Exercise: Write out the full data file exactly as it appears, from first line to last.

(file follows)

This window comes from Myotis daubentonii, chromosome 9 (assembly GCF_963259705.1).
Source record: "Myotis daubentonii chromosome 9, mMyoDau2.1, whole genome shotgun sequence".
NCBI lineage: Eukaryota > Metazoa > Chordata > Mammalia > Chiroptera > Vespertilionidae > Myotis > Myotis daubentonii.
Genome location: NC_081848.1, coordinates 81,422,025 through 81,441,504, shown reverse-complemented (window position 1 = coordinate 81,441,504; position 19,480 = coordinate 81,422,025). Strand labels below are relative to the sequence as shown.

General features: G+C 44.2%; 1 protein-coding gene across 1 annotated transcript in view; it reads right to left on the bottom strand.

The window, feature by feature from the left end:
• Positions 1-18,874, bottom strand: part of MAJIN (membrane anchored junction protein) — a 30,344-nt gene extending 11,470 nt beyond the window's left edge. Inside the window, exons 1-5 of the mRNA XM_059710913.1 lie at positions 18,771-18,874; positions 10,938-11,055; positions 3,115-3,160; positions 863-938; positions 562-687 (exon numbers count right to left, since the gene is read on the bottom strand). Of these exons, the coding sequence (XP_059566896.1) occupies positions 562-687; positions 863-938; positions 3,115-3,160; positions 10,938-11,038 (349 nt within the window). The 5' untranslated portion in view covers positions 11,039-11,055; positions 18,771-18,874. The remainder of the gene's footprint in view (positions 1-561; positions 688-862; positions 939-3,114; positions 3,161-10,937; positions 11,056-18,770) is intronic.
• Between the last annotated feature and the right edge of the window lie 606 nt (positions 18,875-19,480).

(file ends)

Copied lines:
This window comes from Myotis daubentonii, chromosome 9 (assembly GCF_963259705.1).
Source record: "Myotis daubentonii chromosome 9, mMyoDau2.1, whole genome shotgun sequence".
NCBI lineage: Eukaryota > Metazoa > Chordata > Mammalia > Chiroptera > Vespertilionidae > Myotis > Myotis daubentonii.
Genome location: NC_081848.1, coordinates 81,422,025 through 81,441,504, shown reverse-complemented (window position 1 = coordinate 81,441,504; position 19,480 = coordinate 81,422,025). Strand labels below are relative to the sequence as shown.

General features: G+C 44.2%; 1 protein-coding gene across 1 annotated transcript in view; it reads right to left on the bottom strand.

The window, feature by feature from the left end:
• Positions 1-18,874, bottom strand: part of MAJIN (membrane anchored junction protein) — a 30,344-nt gene extending 11,470 nt beyond the window's left edge. Inside the window, exons 1-5 of the mRNA XM_059710913.1 lie at positions 18,771-18,874; positions 10,938-11,055; positions 3,115-3,160; positions 863-938; positions 562-687 (exon numbers count right to left, since the gene is read on the bottom strand). Of these exons, the coding sequence (XP_059566896.1) occupies positions 562-687; positions 863-938; positions 3,115-3,160; positions 10,938-11,038 (349 nt within the window). The 5' untranslated portion in view covers positions 11,039-11,055; positions 18,771-18,874. The remainder of the gene's footprint in view (positions 1-561; positions 688-862; positions 939-3,114; positions 3,161-10,937; positions 11,056-18,770) is intronic.
• Between the last annotated feature and the right edge of the window lie 606 nt (positions 18,875-19,480).